There are some books that are so good, as soon as you finish reading you’re ready to tell the world exactly what you loved about it; the words have been forming in your mind the whole time.
I Am Forbidden may not be one of those books.
It’s a book that you read obsessively—it takes over your thoughts—and quickly—because you have to know what happens, you have to stay with these characters. Yet when you put it down, you don’t know how to explain the book, much less why you loved it.
You will spend months feeling guilty that you haven’t reviewed it yet. You owe it to the author and the publisher to shout from the rooftops why you love this book so much. Yet you will pass it over when you pick up a book to review; you will write about another book, one that is less complicated, that lend itself to ratings and reflections. Not because those other books deserve a quicker review, but because this book is still steeping in your mind, and your thoughts on it are still brewing.
You will feel, after reading the book, as though you understand, now. You may have been raised religiously, even perhaps in a conservative religion. But you may not have understood Orthodox Judaism. It wasn’t just a problem with knowing the customs and religious rites. It was the struggle to understand the feeling: of belonging to a sect like this. The sense of inclusion, of community, that can turn suffocating. But you will understand, somehow, through some alchemy of language, the sense of yearning for things to be so simple. The sense of being tied to your upbringing, your past, your heritage. It’s something, you will realize, no one can run away from—where you come from, who your people are. No matter where you go, you take some small part of this history with you.
When you do force yourself to sit down and try to capture the book, you will struggle from the beginning. What, exactly, was it about? Too many months have passed to pin down the intricate plot. You’ll read and re-read the back-flap copy:
In 1939, five-year-old Josef witnesses the murder of his family by the Romanian Iron Guard. He is taken in by a Gentile maid, who raises him as her own son. Five years later, Josef rescues a young girl, Mila, whose parents are killed in the wake of Nazi deportations. Josef helps Mila find safety with Zalman Stern, a leader in the Satmar community, in whose home Mila is raised as a sister to Zalman’s daughter, Atara. The two girls form a fierce bond, but as they mature, Atara feels trapped by the restraints of Jewish fundamentalism, while Mila embraces her faith and her role as a respected young woman in her community. When Josef returns and chooses Mila to be his bride, she eagerly strives to be an ideal wife, but a desperate choice after ten years of childless marriage threatens to separate her from everything—and everyone—she cherishes.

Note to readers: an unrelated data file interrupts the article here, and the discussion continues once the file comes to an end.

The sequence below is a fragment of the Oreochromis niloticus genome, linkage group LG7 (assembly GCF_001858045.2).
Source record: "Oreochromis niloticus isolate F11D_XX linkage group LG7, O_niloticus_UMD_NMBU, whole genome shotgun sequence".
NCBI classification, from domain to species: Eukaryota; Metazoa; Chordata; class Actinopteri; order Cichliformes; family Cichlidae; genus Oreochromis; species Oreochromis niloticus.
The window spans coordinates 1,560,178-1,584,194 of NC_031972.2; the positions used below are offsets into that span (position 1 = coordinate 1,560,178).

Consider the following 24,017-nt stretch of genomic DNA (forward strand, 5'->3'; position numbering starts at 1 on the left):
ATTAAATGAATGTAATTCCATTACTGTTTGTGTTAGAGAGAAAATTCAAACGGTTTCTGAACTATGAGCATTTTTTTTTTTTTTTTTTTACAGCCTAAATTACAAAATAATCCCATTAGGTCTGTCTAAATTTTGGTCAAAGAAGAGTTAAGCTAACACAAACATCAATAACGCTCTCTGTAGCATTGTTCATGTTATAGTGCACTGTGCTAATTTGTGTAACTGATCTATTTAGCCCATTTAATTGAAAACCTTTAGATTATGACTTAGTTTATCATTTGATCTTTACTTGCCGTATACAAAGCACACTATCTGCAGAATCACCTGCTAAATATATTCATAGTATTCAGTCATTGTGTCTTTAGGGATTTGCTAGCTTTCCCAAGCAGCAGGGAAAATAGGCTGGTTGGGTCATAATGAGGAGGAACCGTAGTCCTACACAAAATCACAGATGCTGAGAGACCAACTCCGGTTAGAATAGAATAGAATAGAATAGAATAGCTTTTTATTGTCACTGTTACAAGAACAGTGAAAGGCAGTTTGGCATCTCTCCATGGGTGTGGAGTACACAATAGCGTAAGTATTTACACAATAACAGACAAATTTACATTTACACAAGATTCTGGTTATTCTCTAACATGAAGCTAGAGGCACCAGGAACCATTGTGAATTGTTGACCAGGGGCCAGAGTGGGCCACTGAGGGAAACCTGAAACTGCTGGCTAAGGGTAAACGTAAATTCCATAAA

ANOUK MARKOVITS grew up in France, in an ultra-orthodox Satmar home. She attended a religious seminary in England instead of high school, and left the fold at the age of nineteen to avoid an arranged marriage. She went on to receive a bachelor of science from Columbia University, a master of architecture from Harvard, and a PhD in Romance Studies from Cornell. Translations of I am Forbidden are forthcoming in a dozen countries. Markovits’s first novel, Pur Coton, written in French, was published by Gallimard.
But it’s not just about these people and what happens to them, you’ll argue with yourself. This book builds something more than that.
You will jot down words that begin to scratch at the book’s depth, but you don’t know how to begin organizing them. So you simply list them:
- theme: Jewish life before, during, and after the Holocaust
- a sweeping story
- spanning four generations and eight decades
- moving from Transylvania to Paris to New York
- theme: Orthodox beliefs and traditions
- poetic, jagged prose – so much pressed between the pages
- intricate portrait of an Orthodox family
- each character is perfectly formed – their motivations, their conflicts
- themes: faith, love, family, community, compromises
- voice crackling with energy, sadness, love
- sometimes sorrowful, always beautiful
You will marvel at Markovits’ way with words. You will wonder if it is because she wrote her last book in French. But you’ll conclude no. It’s not just the way she says something. It’s what she has to say:
“In the forbidden books, the colored words sometimes continued inside her even after she finished reading the story; then Atara wondered whether a secret passageway might link her to the outside world.”
“Was it a selfish heart that dreamt of living her own life?”
“The sky unleashed itself and they whirled as they had as children, arms stretched wide as their tongues searched their lips for the taste of clouds.”
“If she were happy, how could she explain happiness far from her family? If she were unhappy, had not they warned her?”
You will, I think, like this book.